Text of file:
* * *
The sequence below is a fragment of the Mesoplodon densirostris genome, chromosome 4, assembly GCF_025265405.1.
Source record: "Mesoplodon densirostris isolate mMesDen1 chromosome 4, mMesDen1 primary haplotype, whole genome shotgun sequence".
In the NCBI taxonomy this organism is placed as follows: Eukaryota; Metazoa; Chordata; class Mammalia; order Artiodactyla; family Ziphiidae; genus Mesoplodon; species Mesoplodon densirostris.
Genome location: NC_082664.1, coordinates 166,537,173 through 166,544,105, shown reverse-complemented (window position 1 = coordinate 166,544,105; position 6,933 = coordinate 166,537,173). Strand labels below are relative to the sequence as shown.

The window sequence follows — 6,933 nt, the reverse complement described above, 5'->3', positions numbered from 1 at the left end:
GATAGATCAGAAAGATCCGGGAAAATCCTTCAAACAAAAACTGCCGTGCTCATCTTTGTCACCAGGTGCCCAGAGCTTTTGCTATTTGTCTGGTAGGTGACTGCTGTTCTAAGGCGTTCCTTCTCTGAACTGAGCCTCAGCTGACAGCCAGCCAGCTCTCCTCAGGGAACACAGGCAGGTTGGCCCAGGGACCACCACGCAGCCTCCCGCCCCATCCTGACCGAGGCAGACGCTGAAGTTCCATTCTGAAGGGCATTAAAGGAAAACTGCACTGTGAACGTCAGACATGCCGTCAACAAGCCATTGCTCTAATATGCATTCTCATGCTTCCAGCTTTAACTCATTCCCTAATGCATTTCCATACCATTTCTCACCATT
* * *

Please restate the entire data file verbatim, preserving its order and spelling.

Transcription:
The sequence below is a fragment of the Mesoplodon densirostris genome, chromosome 4, assembly GCF_025265405.1.
Source record: "Mesoplodon densirostris isolate mMesDen1 chromosome 4, mMesDen1 primary haplotype, whole genome shotgun sequence".
In the NCBI taxonomy this organism is placed as follows: Eukaryota; Metazoa; Chordata; class Mammalia; order Artiodactyla; family Ziphiidae; genus Mesoplodon; species Mesoplodon densirostris.
Genome location: NC_082664.1, coordinates 166,537,173 through 166,544,105, shown reverse-complemented (window position 1 = coordinate 166,544,105; position 6,933 = coordinate 166,537,173). Strand labels below are relative to the sequence as shown.

The window sequence follows — 6,933 nt, the reverse complement described above, 5'->3', positions numbered from 1 at the left end:
GATAGATCAGAAAGATCCGGGAAAATCCTTCAAACAAAAACTGCCGTGCTCATCTTTGTCACCAGGTGCCCAGAGCTTTTGCTATTTGTCTGGTAGGTGACTGCTGTTCTAAGGCGTTCCTTCTCTGAACTGAGCCTCAGCTGACAGCCAGCCAGCTCTCCTCAGGGAACACAGGCAGGTTGGCCCAGGGACCACCACGCAGCCTCCCGCCCCATCCTGACCGAGGCAGACGCTGAAGTTCCATTCTGAAGGGCATTAAAGGAAAACTGCACTGTGAACGTCAGACATGCCGTCAACAAGCCATTGCTCTAATATGCATTCTCATGCTTCCAGCTTTAACTCATTCCCTAATGCATTTCCATACCATTTCTCACCATT